2) The visit of the medieval Trastevere
In this typically medieval Roman district, you can discover the Basilica of Saint Mary of Trastevere. You can also visit the square and chill in its many bars.
3) Streets full of charm
Roman streets are full of charm. I took great pleasure in strolling in these tiny streets, getting lost, finding my way, and getting lost again.
4) A visit to the Vatican
An actual state within a state, the Vatican is not just for people of the Christian faith. The Vatican is a majestic and unmissable state telling Rome’s story; it is worth visiting for its breathtaking architecture and rich history.
From London to Rome
From London, you can head to Rome to discover one of the most astonishing cities. I took a two way flight ticket that cost me £60.
I landed at Fiumicino Airport, the main airport in the Italian capital. Keep in mind that Fiumicino Airport is located west of Rome, towards the Mediterranean.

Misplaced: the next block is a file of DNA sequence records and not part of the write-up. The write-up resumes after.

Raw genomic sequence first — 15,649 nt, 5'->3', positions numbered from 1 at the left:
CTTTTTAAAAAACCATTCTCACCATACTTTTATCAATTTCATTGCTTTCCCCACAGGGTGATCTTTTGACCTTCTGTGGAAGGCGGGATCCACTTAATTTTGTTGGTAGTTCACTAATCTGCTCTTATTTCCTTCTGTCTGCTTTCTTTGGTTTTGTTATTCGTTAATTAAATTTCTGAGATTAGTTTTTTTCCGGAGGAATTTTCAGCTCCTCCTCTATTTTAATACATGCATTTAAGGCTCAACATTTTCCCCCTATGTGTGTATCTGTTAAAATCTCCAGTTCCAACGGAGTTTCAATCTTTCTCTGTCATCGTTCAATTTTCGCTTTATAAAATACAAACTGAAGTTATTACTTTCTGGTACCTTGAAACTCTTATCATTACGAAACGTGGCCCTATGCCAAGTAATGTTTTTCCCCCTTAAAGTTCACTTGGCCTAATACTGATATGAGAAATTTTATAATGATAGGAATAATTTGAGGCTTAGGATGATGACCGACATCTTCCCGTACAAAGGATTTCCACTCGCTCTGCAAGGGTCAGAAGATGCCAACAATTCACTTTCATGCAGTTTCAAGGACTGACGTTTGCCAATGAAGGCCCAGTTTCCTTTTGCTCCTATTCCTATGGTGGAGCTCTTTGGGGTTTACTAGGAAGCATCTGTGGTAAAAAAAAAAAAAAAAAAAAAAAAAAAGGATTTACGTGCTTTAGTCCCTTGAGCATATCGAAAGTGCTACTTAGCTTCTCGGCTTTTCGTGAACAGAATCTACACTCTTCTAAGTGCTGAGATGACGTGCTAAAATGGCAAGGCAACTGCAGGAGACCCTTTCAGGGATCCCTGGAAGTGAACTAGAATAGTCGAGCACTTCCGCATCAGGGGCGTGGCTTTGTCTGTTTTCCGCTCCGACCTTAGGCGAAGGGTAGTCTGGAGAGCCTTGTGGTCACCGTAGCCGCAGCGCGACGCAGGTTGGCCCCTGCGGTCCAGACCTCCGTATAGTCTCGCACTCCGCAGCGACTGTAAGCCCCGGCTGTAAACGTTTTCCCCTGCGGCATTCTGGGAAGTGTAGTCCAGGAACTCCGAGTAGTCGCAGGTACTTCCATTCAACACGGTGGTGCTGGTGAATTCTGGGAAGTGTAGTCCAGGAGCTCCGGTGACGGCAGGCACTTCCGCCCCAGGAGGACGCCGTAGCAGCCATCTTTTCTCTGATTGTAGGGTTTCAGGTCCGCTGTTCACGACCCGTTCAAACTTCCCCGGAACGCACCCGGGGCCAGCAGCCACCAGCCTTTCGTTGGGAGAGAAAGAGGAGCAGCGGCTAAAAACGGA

To reach Rome’s center, I had to go to Rome Termini; the station is located in Terminal 3 of Fiumicino Airport. Departures take place every 15 minutes between 6:38 a.m. and 11:38 p.m., and the trip lasts 30 minutes.
The price is £13 and free for children under 12 accompanied by an adult. To buy your tickets, head towards the kiosks and ATMs.
Accommodation in Rome
For my accommodation choice, I chose Hostel Carlito, which is located in the Marsala district, very close to Villa Torlonia. Six hundred meters separate Hostel Carlito from Roma Termini station. I chose Hostel Carlito because it has rooms with lockers, hypoallergenic pillows, and linens for each bed.
The hostel also has private bathrooms with courtesy toiletries, a hairdryer, and towels. It is located 5 minutes walk from Castro Pretorio, a famous Roman monument area. Hostel Carlito is also close to the Russian Embassy.
In case you are hungry, I recommend you go to Pizzeria Del Secolo. The pizzeria is visited every day by people from all over the world. Its staff is friendly, and it has a wide range of pizzas.
Best Pizza in Rome